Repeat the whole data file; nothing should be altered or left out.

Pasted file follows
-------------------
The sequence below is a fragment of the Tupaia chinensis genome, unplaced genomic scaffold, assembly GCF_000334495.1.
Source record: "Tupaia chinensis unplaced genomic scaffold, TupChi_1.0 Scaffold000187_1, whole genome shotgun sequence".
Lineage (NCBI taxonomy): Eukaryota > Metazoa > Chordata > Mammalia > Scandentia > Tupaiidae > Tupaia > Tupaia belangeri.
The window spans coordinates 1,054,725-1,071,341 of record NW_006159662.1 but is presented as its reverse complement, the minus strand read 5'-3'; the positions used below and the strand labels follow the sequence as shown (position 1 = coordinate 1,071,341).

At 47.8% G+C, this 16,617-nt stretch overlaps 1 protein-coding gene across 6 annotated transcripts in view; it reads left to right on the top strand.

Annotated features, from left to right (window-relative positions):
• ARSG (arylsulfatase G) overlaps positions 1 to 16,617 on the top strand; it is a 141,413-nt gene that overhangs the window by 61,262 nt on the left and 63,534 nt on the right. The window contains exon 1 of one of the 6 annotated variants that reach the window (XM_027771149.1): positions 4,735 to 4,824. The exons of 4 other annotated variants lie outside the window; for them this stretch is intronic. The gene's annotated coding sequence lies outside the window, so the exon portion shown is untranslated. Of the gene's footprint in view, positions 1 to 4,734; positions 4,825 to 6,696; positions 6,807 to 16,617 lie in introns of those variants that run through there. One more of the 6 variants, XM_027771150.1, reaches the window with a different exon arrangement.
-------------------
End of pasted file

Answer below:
The sequence below is a fragment of the Tupaia chinensis genome, unplaced genomic scaffold, assembly GCF_000334495.1.
Source record: "Tupaia chinensis unplaced genomic scaffold, TupChi_1.0 Scaffold000187_1, whole genome shotgun sequence".
Lineage (NCBI taxonomy): Eukaryota > Metazoa > Chordata > Mammalia > Scandentia > Tupaiidae > Tupaia > Tupaia belangeri.
The window spans coordinates 1,054,725-1,071,341 of record NW_006159662.1 but is presented as its reverse complement, the minus strand read 5'-3'; the positions used below and the strand labels follow the sequence as shown (position 1 = coordinate 1,071,341).

At 47.8% G+C, this 16,617-nt stretch overlaps 1 protein-coding gene across 6 annotated transcripts in view; it reads left to right on the top strand.

Annotated features, from left to right (window-relative positions):
• ARSG (arylsulfatase G) overlaps positions 1 to 16,617 on the top strand; it is a 141,413-nt gene that overhangs the window by 61,262 nt on the left and 63,534 nt on the right. The window contains exon 1 of one of the 6 annotated variants that reach the window (XM_027771149.1): positions 4,735 to 4,824. The exons of 4 other annotated variants lie outside the window; for them this stretch is intronic. The gene's annotated coding sequence lies outside the window, so the exon portion shown is untranslated. Of the gene's footprint in view, positions 1 to 4,734; positions 4,825 to 6,696; positions 6,807 to 16,617 lie in introns of those variants that run through there. One more of the 6 variants, XM_027771150.1, reaches the window with a different exon arrangement.